Twitter Turned Me Into an Elementary Teacher
By: Sam Patterson
When I am looking for a topic to write on, sometimes I use a question I have been asked a few times. Just the other day the school librarian asked me, “So you have almost 2 months under your belt, what do you think?”
I smiled before responding because while I was confident I had the skills needed for this new job, I was nevertheless nervous about making such a big change. Last year I taught 9th and 11th grade English, this year I am teaching K-5 Technology.
I am in my 12th year of teaching. I love teaching writing and I have degrees in Poetry and literacy education. I started blogging seriously on February 1, 2012. My work as a caring classroom teacher and a connected educator prepared me for this new position, or perhaps it transformed me so much that I needed a position like this one.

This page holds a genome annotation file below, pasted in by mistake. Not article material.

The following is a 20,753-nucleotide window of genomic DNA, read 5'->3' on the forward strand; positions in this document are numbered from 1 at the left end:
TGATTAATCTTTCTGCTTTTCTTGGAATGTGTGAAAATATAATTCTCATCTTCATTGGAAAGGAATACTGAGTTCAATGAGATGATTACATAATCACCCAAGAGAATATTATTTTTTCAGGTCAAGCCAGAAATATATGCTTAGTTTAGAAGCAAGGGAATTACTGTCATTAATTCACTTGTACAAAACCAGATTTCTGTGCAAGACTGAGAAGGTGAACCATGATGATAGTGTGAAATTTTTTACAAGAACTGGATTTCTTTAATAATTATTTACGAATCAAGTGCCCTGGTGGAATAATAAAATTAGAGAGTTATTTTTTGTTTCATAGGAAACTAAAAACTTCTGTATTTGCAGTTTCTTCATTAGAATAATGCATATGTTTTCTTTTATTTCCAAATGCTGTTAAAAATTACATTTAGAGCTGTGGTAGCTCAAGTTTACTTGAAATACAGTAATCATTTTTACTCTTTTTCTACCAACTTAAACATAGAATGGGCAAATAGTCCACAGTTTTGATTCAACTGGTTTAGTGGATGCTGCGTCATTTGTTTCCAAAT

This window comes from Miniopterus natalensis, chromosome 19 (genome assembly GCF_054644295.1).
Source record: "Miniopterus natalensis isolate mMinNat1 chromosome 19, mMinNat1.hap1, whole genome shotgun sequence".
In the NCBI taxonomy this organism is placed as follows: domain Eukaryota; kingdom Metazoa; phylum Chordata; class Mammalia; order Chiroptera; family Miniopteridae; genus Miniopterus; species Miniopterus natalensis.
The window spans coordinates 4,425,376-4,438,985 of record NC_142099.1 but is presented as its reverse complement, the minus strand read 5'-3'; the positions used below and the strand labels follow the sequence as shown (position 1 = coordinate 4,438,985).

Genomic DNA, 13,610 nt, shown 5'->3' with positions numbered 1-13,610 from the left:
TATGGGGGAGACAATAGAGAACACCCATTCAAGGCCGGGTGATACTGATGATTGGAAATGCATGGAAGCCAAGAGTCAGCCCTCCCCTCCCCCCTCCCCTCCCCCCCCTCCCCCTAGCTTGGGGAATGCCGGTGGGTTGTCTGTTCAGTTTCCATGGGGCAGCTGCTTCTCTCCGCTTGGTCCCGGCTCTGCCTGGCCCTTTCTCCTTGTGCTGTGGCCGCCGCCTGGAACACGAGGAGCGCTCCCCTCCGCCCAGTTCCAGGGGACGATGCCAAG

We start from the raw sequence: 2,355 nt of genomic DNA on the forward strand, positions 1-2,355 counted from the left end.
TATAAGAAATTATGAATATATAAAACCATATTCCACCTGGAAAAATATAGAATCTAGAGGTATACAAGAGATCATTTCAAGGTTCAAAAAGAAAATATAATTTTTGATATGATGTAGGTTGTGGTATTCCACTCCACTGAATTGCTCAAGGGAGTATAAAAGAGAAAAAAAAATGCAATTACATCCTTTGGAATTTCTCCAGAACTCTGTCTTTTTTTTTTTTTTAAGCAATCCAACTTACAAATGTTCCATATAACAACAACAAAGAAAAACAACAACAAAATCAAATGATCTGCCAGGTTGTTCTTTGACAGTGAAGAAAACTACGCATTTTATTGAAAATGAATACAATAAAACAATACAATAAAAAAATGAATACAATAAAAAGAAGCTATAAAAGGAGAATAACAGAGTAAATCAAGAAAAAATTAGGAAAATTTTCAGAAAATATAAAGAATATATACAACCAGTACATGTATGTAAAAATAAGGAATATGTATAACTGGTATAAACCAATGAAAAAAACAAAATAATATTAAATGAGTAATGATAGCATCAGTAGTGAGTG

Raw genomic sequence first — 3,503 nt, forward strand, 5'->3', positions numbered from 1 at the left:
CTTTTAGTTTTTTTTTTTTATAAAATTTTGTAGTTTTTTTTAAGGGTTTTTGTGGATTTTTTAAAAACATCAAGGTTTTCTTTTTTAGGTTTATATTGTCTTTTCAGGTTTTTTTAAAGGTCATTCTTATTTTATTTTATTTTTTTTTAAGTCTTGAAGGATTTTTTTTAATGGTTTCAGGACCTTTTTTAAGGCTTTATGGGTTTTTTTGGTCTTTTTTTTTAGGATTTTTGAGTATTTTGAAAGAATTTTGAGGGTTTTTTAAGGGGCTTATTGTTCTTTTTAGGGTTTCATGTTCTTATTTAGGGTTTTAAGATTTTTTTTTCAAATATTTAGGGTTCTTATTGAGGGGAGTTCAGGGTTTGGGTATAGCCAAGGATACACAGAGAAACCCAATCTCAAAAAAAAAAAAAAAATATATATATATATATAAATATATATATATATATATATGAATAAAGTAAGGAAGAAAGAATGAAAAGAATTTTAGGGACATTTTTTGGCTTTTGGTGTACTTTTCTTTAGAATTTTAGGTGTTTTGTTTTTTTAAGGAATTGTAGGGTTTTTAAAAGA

It is not about the Tech
Being a connected educator is not about how much tech you have wedged into your class, it is about leveraging social media to create a personal community of learning. I was lucky because I already understood the power of a learning community thanks to my time with the San Diego Area Writing Project. I love the pedagogical potential of technology integration and blogging about my experience and participating in Twitter chats help me build a personal learning network.
Engaging in social media about education has become my learning habit. Last November I started the Pedagogy and Technology Used in Education chat (#PATUE) and I started this chat with the hopes of getting my fellow teachers involved. On a couple rare occasions I was lucky enough to host a teacher from my school, but more often I was chatting with teachers in Florida, Croatia, Iceland, or Brazil.
I have learned so much from my PLN in my short time as a connected educator. I have learned to be brave from @mattBgomez, I have learned that I can #choose2Matter from @angelamaiers. Being a connected educator means opening the door to inspiration.
I love how Twitter encourages reflection. Just like @thomasson_engl in #flipclass, when I am leading a chat I try to ask about what didn’t work and where the unmet needs were. My PLN encourages to work at the edge of my ability and just beyond my own understanding all of the time and I love it.